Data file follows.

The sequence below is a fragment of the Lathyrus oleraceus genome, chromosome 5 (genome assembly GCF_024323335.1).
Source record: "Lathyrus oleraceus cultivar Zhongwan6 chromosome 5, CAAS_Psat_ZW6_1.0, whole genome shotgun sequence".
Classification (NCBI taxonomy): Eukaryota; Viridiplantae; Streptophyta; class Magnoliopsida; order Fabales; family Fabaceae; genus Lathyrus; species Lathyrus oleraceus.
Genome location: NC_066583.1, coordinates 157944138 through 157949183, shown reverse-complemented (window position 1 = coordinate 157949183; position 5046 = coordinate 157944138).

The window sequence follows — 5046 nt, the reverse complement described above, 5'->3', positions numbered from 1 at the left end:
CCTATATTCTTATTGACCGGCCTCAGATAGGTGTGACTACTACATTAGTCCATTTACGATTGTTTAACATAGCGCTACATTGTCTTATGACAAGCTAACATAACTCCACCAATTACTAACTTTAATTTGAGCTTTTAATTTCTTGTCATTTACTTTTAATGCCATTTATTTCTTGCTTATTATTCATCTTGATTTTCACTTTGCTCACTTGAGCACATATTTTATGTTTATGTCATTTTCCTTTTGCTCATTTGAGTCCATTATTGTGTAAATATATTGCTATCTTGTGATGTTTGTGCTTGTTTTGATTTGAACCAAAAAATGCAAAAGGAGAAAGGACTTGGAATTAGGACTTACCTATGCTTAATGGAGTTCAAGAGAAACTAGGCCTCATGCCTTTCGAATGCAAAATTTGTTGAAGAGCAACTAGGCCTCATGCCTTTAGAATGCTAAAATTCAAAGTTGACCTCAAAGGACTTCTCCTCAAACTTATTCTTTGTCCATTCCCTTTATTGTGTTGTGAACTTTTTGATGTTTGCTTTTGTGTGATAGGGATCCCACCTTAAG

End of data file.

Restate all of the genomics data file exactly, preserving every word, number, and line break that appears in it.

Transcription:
The sequence below is a fragment of the Lathyrus oleraceus genome, chromosome 5 (genome assembly GCF_024323335.1).
Source record: "Lathyrus oleraceus cultivar Zhongwan6 chromosome 5, CAAS_Psat_ZW6_1.0, whole genome shotgun sequence".
Classification (NCBI taxonomy): Eukaryota; Viridiplantae; Streptophyta; class Magnoliopsida; order Fabales; family Fabaceae; genus Lathyrus; species Lathyrus oleraceus.
Genome location: NC_066583.1, coordinates 157944138 through 157949183, shown reverse-complemented (window position 1 = coordinate 157949183; position 5046 = coordinate 157944138).

The window sequence follows — 5046 nt, the reverse complement described above, 5'->3', positions numbered from 1 at the left end:
CCTATATTCTTATTGACCGGCCTCAGATAGGTGTGACTACTACATTAGTCCATTTACGATTGTTTAACATAGCGCTACATTGTCTTATGACAAGCTAACATAACTCCACCAATTACTAACTTTAATTTGAGCTTTTAATTTCTTGTCATTTACTTTTAATGCCATTTATTTCTTGCTTATTATTCATCTTGATTTTCACTTTGCTCACTTGAGCACATATTTTATGTTTATGTCATTTTCCTTTTGCTCATTTGAGTCCATTATTGTGTAAATATATTGCTATCTTGTGATGTTTGTGCTTGTTTTGATTTGAACCAAAAAATGCAAAAGGAGAAAGGACTTGGAATTAGGACTTACCTATGCTTAATGGAGTTCAAGAGAAACTAGGCCTCATGCCTTTCGAATGCAAAATTTGTTGAAGAGCAACTAGGCCTCATGCCTTTAGAATGCTAAAATTCAAAGTTGACCTCAAAGGACTTCTCCTCAAACTTATTCTTTGTCCATTCCCTTTATTGTGTTGTGAACTTTTTGATGTTTGCTTTTGTGTGATAGGGATCCCACCTTAAG